As project coordinator for the African Nova Scotian Health Strategy, Rhonda Atwell works to uncover why health disparities of the community are so high. Being of African Nova Scotian descent herself, this work holds special meaning for her.
"Even if you can’t always cure, you can always care.” Dr. Stephanie Connidis applies this philosophy to her work as a family doctor, medical director of the INSPIRED COPD Outreach Program, and medical director of Hospice Halifax, which is slated to open in spring 2019.
Radiology clerk Karen MacLean is deeply proud of her African heritage. “My African heritage is rooted in some amazing ancestors who worked hard for a living and contributed significantly to the world’s economy and advancement. They never gave up in spite of all the obstacles that they faced,” said MacLean, who works at Aberdeen Hospital in New Glasgow.
Accreditation is over, but Lisa Sampson’s work is far from finished. Sampson is a patient safety coordinator at South Shore Regional Hospital. She provides ongoing coordination, support and leadership to ensure safety always comes as second nature to staff, a deeply embedded into culture and routine part of what is done each and every day.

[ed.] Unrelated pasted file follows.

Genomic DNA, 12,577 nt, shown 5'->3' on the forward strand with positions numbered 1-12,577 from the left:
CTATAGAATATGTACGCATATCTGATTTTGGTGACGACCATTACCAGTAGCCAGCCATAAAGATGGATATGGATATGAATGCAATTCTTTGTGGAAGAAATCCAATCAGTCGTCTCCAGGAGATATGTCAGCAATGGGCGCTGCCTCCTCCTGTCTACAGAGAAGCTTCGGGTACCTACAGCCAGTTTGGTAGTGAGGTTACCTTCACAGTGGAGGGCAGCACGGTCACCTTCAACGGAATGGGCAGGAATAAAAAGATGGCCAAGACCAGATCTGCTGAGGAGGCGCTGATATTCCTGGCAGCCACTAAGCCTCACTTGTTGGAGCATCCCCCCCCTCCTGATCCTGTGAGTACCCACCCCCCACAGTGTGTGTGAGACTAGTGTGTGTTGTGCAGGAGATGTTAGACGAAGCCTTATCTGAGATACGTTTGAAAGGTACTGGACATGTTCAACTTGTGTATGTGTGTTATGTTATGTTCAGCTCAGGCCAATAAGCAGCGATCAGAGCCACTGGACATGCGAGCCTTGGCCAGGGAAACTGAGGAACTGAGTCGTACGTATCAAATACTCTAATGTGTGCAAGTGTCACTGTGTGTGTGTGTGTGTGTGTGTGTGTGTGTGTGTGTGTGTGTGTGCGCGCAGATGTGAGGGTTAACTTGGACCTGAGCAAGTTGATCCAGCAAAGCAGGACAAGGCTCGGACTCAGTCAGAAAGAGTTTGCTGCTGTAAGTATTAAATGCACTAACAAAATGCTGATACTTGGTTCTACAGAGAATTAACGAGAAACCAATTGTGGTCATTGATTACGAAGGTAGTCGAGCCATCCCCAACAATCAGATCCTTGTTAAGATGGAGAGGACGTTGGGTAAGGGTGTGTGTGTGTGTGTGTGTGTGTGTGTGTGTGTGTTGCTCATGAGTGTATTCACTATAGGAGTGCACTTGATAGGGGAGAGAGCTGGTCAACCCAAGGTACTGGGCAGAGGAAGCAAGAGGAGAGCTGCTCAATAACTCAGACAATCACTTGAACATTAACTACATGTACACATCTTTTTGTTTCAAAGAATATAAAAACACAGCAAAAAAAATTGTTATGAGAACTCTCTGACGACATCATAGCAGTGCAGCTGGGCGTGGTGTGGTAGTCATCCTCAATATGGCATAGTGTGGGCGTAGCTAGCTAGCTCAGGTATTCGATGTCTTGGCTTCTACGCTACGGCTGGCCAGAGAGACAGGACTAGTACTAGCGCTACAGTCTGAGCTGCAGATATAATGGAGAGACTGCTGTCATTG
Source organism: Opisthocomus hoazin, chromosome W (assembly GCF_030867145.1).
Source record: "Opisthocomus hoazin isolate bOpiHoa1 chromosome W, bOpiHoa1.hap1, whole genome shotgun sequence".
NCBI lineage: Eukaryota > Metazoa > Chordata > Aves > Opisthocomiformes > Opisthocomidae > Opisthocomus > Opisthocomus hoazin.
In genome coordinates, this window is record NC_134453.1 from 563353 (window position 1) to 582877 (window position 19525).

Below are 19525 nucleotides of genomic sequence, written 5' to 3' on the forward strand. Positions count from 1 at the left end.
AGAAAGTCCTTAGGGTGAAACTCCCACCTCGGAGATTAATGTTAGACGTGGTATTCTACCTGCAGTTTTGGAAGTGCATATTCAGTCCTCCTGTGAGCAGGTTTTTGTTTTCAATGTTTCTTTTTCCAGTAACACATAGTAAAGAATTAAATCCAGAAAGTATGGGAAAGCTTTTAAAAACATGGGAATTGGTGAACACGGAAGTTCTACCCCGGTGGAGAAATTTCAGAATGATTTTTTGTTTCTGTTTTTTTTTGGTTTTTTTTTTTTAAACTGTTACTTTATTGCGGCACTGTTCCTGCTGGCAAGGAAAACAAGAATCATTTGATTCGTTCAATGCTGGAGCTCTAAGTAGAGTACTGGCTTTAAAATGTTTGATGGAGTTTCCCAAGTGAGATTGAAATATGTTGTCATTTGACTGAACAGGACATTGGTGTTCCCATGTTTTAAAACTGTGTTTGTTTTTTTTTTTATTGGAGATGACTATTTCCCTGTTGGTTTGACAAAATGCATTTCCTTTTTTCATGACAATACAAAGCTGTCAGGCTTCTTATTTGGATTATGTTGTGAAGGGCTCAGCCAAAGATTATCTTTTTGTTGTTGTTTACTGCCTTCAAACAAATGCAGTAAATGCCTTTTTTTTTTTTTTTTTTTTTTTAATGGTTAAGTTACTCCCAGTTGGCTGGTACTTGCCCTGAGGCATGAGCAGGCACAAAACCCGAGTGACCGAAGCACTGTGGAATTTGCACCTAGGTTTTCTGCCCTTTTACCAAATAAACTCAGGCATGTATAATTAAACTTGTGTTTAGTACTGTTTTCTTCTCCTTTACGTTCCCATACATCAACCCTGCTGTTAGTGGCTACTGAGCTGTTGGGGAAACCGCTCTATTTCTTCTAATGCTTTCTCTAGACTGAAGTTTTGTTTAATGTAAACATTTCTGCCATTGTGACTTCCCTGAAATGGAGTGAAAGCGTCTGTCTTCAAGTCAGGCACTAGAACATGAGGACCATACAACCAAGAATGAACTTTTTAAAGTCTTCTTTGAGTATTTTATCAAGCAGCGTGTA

After meeting 92.9 per cent of Accreditation Canada criteria and receiving “accredited with report” status, NSHA submitted follow-up reports in April and October 2018 to address a number of Required Organizational Practices and High Priority Criteria. NSHA was not only recognized for five leading practices by the National Health Standards Organization, but In November 2018, Accreditation Canada confirmed that NSHA has met all follow-up requirements to maintain “accredited” status.
In October 2017, a team of 30 surveyors and one patient surveyor from Accreditation Canada visited Nova Scotia Health Authority (NSHA). They spent time in our hospitals and facilities across the province observing and talking with employees, physicians, volunteers, patients, learners, clients, families and community partners. This occurred through both structured meetings and through their site visit and assessment process.
It wasn’t until Mario Rolle moved from the Bahamas to Canada as an adult that he became aware of the racism faced by people who are black, particularly African Nova Scotians. As a wellness navigator with the Nova Scotia Brotherhood Initiative, Rolle works every day with African Nova Scotian men. The program takes a holistic view of black men’s health, focusing on the social determinants of health.